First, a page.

Eliza Johnson remained in the background, seen but not often heard. She remained in Greeneville when Andrew was elected to the state legislature and later to the US House of Representatives. But in 1860, she finally moved to Washington DC to join her husband, who was then a Senator.
When the Civil War broke out the following year, Andrew was loyal to the North. Eliza returned to Tennessee, but as the wife of a notorious Unionist, was harassed and expelled from Greeneville by the Confederates. She stayed with her daughter Mary (Mrs. Daniel) Stover in Carter County until October 1862, when she was forced to leave again. General Nathan Bedford Forrest at first refused to let her through the lines to join her husband, by then military governor of Tennessee in Nashville.
In March 1863, Johnson urged the Confederates to reconsider and rejoin the union, but they refused, and notified Eliza and her family they would have to leave the state. Pleading illness, she declined to leave. Eventually she would travel to Cincinnati and to Indiana to seek out a spa for her health. Their home in Greeneville was destroyed during the war.
Then in late 1863, the Confederates left Tennessee, and Johnson set up a provisional state government in Nashville, where Eliza joined him. They were still in Nashville when they learned Johnson had been nominated for Vice President to run with President Lincoln, in an attempt to appeal to Southern supporters of the Union.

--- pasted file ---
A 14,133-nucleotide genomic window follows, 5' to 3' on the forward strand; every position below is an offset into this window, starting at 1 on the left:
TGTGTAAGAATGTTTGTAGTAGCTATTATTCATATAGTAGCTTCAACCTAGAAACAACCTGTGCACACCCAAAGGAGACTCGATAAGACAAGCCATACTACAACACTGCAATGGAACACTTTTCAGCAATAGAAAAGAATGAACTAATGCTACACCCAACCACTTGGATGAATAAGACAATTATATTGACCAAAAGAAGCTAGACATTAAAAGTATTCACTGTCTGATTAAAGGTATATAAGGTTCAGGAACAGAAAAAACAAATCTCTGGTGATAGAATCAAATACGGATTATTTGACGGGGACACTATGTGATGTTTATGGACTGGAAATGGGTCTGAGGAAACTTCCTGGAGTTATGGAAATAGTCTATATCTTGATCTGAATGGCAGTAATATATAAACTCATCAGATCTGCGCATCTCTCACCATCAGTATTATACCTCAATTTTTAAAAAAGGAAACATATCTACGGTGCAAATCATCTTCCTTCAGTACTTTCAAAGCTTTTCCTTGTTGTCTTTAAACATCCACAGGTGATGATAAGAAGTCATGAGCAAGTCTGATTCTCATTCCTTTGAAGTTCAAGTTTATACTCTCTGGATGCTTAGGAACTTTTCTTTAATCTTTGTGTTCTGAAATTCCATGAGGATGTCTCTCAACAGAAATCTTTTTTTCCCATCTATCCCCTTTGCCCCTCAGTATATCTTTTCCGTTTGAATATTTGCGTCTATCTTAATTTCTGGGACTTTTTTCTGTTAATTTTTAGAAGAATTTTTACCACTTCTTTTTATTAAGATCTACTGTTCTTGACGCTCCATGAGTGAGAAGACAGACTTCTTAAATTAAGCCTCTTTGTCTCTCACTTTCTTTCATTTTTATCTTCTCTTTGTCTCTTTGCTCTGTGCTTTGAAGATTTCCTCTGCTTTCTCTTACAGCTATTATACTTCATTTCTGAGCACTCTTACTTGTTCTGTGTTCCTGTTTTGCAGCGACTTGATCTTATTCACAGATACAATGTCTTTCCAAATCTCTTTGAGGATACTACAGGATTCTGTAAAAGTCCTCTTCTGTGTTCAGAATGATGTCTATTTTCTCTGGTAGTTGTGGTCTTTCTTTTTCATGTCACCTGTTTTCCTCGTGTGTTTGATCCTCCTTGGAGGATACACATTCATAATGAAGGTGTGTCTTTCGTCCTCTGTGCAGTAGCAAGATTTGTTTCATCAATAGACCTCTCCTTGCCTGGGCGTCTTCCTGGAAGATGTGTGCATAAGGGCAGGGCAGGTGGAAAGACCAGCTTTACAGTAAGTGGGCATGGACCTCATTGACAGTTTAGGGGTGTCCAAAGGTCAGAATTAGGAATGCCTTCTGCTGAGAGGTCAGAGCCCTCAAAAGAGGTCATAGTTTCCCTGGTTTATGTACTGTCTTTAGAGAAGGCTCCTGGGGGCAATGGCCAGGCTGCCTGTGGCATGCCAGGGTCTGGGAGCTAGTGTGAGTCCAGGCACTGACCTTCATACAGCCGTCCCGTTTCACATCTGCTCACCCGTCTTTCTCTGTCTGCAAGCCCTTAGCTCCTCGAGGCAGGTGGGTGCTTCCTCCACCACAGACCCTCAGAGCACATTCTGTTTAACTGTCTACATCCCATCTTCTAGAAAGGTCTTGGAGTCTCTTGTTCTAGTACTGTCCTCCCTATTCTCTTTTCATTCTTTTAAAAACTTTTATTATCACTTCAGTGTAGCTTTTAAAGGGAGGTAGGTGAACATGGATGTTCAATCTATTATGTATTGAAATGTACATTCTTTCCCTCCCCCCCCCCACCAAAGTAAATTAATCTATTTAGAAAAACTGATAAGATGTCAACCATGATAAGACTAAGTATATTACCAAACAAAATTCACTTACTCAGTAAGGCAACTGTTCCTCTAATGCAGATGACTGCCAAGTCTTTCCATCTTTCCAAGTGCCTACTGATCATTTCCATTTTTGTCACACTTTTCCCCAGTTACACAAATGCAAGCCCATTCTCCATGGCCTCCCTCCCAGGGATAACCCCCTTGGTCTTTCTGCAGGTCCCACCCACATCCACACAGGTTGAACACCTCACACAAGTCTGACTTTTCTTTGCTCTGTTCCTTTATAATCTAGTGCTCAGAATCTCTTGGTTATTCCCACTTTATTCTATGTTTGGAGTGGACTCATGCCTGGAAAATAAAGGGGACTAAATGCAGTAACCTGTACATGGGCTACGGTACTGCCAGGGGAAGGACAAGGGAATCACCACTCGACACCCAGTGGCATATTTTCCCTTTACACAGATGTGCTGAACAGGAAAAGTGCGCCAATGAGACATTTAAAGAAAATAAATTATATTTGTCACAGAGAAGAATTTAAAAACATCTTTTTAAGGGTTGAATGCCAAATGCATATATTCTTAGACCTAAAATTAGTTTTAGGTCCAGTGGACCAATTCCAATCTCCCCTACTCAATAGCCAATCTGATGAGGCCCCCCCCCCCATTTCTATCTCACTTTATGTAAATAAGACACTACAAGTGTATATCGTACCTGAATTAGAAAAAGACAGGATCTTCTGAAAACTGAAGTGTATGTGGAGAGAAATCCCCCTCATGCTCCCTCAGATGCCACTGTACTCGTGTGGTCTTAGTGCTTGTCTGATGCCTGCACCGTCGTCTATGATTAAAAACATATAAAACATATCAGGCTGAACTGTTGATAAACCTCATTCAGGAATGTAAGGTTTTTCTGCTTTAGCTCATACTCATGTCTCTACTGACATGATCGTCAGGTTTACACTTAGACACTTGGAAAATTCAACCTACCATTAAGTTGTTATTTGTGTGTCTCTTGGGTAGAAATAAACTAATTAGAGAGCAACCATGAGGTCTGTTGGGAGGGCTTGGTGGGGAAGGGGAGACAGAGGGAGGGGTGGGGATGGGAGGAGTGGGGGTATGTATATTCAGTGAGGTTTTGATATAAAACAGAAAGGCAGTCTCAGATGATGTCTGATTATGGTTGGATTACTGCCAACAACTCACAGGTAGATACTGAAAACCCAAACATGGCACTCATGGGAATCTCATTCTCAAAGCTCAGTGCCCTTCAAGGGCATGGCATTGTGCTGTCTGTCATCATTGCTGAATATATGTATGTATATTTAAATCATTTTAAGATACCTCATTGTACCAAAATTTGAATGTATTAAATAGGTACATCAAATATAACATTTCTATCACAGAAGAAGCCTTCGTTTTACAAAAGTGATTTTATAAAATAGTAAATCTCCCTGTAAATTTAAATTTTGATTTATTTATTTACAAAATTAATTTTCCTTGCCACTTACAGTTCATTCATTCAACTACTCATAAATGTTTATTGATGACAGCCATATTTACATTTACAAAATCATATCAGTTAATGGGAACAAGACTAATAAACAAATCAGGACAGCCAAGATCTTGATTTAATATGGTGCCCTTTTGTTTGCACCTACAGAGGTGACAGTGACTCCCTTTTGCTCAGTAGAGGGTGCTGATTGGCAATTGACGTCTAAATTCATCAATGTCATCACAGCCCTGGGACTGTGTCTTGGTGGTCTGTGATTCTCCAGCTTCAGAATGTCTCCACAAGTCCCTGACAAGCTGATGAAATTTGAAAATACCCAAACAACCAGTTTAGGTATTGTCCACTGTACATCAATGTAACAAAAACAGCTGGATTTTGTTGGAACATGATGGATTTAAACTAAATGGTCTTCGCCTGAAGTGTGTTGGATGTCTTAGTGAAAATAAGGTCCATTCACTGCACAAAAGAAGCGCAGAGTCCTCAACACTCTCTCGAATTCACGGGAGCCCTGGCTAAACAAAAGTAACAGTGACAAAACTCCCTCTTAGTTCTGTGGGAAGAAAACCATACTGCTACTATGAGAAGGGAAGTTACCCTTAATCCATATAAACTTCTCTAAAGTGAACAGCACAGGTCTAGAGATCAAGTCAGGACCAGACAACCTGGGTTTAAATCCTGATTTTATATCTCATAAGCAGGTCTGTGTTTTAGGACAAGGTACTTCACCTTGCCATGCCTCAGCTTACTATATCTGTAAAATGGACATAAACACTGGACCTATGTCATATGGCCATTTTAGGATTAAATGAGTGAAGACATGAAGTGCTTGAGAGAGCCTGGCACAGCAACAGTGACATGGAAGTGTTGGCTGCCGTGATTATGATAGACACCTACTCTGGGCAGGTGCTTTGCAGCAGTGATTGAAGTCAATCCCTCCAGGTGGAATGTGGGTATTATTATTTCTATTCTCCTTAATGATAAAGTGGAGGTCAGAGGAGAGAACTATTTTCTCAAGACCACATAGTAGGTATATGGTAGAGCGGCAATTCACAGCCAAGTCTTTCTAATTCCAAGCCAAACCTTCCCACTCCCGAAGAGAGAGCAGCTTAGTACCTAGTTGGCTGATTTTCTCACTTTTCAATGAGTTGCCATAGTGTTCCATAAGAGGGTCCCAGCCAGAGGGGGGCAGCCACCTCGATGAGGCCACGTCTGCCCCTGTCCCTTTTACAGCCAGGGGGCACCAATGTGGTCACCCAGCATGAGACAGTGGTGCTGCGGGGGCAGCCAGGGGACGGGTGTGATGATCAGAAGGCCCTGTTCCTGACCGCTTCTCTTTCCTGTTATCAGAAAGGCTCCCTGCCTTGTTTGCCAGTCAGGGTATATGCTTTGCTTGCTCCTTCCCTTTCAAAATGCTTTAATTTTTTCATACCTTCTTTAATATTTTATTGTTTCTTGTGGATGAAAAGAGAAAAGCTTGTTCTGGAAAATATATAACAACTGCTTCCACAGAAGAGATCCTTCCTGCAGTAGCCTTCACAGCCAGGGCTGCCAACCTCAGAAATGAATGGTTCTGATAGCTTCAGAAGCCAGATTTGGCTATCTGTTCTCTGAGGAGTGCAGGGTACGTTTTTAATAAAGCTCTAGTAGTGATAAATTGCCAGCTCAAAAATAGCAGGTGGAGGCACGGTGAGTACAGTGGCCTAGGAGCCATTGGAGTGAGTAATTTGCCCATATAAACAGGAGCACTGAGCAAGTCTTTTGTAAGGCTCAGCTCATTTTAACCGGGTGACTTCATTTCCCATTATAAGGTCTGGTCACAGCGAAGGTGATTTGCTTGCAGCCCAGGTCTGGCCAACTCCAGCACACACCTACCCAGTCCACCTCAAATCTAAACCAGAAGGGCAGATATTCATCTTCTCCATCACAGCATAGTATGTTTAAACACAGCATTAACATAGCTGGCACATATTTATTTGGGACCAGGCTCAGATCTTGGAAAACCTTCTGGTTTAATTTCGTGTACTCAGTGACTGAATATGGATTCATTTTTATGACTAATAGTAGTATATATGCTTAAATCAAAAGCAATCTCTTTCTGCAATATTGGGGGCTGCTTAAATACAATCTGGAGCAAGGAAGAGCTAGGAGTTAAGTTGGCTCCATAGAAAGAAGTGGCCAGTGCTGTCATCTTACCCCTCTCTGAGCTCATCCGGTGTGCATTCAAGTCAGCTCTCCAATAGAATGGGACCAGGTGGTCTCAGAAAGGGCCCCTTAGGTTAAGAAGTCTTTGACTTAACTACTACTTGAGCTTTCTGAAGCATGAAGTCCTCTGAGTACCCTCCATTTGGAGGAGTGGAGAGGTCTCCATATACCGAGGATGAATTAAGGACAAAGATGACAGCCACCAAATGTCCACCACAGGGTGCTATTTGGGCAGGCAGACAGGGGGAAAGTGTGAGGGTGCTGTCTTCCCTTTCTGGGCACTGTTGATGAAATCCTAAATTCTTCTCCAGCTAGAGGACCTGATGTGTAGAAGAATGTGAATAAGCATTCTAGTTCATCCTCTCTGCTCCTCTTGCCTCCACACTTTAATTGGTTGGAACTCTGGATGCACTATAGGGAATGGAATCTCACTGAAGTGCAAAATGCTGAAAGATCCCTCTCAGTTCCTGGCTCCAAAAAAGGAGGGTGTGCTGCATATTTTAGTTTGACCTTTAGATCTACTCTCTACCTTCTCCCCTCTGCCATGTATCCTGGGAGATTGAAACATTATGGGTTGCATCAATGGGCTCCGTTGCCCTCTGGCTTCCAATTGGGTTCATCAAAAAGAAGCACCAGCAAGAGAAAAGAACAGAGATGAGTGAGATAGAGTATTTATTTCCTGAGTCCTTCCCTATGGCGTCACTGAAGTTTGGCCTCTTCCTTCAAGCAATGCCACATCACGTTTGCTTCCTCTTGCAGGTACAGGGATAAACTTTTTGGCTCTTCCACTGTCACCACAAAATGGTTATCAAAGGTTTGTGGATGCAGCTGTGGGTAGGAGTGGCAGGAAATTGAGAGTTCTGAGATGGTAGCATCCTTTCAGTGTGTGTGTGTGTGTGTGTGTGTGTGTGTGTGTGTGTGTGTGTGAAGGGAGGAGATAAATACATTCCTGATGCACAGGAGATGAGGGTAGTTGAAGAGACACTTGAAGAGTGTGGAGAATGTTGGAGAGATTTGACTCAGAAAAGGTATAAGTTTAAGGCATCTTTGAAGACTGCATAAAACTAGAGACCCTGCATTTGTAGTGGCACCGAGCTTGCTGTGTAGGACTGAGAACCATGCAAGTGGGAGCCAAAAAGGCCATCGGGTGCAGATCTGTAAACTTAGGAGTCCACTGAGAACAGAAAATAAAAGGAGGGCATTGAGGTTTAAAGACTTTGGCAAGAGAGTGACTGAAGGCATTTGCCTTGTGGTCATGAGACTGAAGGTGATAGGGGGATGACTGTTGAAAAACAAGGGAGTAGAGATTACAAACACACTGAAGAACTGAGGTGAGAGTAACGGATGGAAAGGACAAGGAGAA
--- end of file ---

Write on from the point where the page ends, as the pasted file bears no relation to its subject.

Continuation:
In late 1864, Eliza traveled to Boston to get medical help for her son Robert, whose drinking was out of control. Andrew Johnson was elected Vice President of the United States on the Republican ticket headed by Abraham Lincoln and was inaugurated March 4, 1865.
First Lady of the United States
Eliza Johnson was still in Boston when she heard of President Lincoln’s assassination, and Andrew asked her to join him in Washington. She was devastated with fear for her husband’s safety. Lincoln died around 7:00 a.m. on April 15, 1865; Johnson’s swearing in occurred at 11:00 a.m. with Chief Justice Salmon Chase presiding. He was the first Vice President to succeed to the US Presidency because of an assassination.
By this time, Eliza Johnson had been ill for many years with tuberculosis. While her health periodically worsened or somewhat improved, she remained an invalid, and generally withdrawn from the public eye. She was not able to join Andrew in Washington, DC until June 1865.
Therefore the Johnsons’ oldest daughter, Martha Johnson Patterson, immediately took over the duties of the First Lady. She was a competent, unpretentious, and gracious hostess. Eliza appeared publicly as First Lady on only two occasions – at a reception for Queen Emma of the Sandwich Islands in 1866, and at her son Andrew’s birthday party in 1867.